Shame on so many critics for growing tired of PBS powerhouse "Downton Abbey," the biggest thing to hit public television since Ken Burns.
Much like HGTV’s “House Hunters,” “Downton Abbey” is one of those shows that everyone watches whether the media is talking about it or not. It’s not hard to understand why its audience has grown through each of its previous seasons, bringing millions of new viewers to PBS or bringing lapsed viewers back to the home of “Masterpiece.” This may be the Second Golden Age of Television, or the Platinum Age, or the era of Peak TV, or whatever you care to call it, with over 400 scripted series maneuvering for everyone’s attention, but “Downton” from the beginning has done something that virtually no other prestige drama of the moment does and continues to do it remarkably well: It creates a welcoming environment (even when things go wrong for its characters, as things often do) into which viewers want to immerse themselves, and it’s a place they aren’t anxious to leave. (Imagine how much advertisers would benefit if “Downton” were on ad-supported television. If that were the case, I don’t think its audience would look away even during commercials.)
The show appears on this list because its fifth season (way back in January and February) was so enjoyable -- especially the sweet, tentative love story of Mr. Carson and Mrs. Hughes, both long-time and loyal servants to the Crawley family. I haven’t watched the sixth and final season, but I’ve talked with several people who have, and they all describe it as richly satisfying and a lot of fun, two qualities that have characterized “Downton” since its debut. I do need to watch it before I give it an unqualified rave, but I don’t need to see it to assert that its millions of fans are going to be crestfallen when it ends in early 2016. I’m certain PBS won’t be particularly pleased, either. “Downton” has provided extraordinary post-holiday entertainment since 2011; the winter of 2017 is going to feel very long and cold without it.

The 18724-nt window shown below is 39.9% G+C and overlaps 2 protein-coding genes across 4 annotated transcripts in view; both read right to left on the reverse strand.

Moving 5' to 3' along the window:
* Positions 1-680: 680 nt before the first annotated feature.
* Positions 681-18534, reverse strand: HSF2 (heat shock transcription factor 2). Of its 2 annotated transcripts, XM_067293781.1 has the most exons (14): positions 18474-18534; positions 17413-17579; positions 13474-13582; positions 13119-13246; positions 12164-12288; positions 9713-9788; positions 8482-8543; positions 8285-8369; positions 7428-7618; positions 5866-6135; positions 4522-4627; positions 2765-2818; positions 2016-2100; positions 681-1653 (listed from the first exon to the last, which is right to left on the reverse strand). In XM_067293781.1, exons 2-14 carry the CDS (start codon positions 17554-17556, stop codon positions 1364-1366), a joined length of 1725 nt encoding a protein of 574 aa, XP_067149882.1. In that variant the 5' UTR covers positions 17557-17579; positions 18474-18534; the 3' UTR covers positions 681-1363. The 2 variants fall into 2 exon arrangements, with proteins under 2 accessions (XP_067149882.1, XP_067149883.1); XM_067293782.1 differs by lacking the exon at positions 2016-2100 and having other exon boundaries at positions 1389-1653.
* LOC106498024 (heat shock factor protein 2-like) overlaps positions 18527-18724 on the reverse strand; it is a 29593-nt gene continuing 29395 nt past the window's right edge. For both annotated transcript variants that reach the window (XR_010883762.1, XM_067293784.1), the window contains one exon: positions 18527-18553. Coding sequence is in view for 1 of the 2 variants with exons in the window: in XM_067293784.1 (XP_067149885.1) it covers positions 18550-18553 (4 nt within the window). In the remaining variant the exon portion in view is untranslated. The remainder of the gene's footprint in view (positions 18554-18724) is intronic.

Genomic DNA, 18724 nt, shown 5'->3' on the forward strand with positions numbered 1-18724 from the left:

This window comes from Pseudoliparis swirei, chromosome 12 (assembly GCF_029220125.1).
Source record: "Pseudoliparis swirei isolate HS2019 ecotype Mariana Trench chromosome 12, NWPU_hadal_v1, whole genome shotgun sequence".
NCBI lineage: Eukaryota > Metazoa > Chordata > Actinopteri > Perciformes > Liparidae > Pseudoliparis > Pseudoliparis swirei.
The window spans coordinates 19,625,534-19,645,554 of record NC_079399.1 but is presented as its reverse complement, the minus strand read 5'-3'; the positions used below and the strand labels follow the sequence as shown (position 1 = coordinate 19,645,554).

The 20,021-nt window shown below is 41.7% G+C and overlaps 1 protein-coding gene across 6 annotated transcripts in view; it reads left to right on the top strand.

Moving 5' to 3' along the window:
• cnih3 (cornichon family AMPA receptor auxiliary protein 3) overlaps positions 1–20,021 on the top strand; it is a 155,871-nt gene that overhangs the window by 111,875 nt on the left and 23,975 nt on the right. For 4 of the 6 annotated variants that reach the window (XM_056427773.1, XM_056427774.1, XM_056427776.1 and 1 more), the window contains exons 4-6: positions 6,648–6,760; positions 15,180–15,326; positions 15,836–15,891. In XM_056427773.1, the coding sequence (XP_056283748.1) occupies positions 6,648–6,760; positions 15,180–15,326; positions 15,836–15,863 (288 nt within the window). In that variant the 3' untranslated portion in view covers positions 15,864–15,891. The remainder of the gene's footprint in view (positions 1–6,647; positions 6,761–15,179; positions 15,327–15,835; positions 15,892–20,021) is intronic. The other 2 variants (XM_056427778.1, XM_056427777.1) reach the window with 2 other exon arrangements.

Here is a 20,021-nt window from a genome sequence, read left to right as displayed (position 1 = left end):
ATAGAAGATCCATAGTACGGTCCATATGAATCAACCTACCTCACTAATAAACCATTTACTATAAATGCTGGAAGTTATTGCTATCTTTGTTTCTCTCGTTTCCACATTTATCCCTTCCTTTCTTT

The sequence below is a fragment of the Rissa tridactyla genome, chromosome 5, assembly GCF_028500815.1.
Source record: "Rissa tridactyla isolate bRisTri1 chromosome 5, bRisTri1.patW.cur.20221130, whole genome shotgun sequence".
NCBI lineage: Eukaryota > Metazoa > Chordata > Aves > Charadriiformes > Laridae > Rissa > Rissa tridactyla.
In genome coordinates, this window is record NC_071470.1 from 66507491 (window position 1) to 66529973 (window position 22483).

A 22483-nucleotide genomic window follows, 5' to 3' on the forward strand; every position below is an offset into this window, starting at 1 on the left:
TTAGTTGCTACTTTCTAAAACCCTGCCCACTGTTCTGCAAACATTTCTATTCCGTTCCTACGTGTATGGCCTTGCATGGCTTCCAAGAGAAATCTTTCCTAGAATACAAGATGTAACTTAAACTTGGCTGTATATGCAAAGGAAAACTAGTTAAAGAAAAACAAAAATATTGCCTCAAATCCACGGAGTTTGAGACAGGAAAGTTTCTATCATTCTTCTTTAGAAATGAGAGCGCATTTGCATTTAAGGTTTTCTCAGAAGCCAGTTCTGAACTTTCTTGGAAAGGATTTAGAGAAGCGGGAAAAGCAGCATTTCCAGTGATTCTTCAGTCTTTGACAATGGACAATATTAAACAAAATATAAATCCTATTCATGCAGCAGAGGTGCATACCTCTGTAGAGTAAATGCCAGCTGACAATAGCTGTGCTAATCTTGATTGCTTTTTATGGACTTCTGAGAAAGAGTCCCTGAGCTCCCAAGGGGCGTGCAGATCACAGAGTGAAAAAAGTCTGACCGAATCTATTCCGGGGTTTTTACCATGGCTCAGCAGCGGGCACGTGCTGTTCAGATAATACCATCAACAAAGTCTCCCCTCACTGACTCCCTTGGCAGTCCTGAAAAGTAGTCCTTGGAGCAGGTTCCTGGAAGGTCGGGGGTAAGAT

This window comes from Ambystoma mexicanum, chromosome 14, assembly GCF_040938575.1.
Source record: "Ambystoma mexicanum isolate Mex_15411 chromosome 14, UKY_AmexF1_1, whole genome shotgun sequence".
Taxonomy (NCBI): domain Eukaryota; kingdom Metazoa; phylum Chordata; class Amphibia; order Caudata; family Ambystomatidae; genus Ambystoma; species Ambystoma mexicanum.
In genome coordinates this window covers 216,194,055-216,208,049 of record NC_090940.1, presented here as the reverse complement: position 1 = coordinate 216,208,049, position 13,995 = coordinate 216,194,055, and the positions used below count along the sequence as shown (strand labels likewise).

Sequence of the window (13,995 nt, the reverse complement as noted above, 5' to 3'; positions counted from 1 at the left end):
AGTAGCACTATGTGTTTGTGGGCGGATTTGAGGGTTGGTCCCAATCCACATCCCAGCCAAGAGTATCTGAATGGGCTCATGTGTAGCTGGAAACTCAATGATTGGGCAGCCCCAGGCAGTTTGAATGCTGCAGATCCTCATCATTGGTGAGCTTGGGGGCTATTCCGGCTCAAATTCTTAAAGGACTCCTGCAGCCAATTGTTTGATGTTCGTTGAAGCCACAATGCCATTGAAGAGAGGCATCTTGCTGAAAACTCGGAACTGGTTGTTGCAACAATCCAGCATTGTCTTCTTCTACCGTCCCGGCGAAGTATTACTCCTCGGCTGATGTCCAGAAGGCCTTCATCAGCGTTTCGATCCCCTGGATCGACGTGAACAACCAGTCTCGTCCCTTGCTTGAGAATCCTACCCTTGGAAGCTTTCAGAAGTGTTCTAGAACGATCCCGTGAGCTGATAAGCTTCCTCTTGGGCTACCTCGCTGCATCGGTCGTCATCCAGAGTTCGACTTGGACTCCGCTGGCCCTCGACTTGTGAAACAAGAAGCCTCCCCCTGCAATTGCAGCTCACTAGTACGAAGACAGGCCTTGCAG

The loss alone of Maggie Smith’s withering dowager countess will leave a void that is impossible to fill. Smith has won multiple awards for the role; one of the best written in television this decade. To relive some of her best moments, start with the video below, the first in a series.
Anticipating the giant hole in its schedule and the loss of much of its buzz, PBS has been busily looking for a fresh hit that might soften the blow of “Downton’s” passing. Three notable attempts -- “Mr. Selfridge,” “Call the Midwife” and “Indian Summers” – just haven’t cut it. Audience and media magnet “Sherlock” is still around, of course, but its scheduling is erratic.
The big surprise on PBS this year, and one that might help ease the pain when the Crawleys bid a final farewell, was the debut of “Poldark.” I think its outsize success, which I discussed in my column “The Polbuzz is Building” back in June, took PBS by surprise when it debuted here. It was no surprise to me, though. I was in London in March when “Poldark” premiered there, and the show and its dashing leading man, Aidan Turner, touched off the kind of media frenzy we saw in the US last winter with Fox’s “Empire.”
I think “Poldark” is a keeper, but I hope PBS moves it to winter. Watching people wearing heavy wool outfits, as its characters often do, while I’m enduring the blazing heat of summer is not my idea of a good time.
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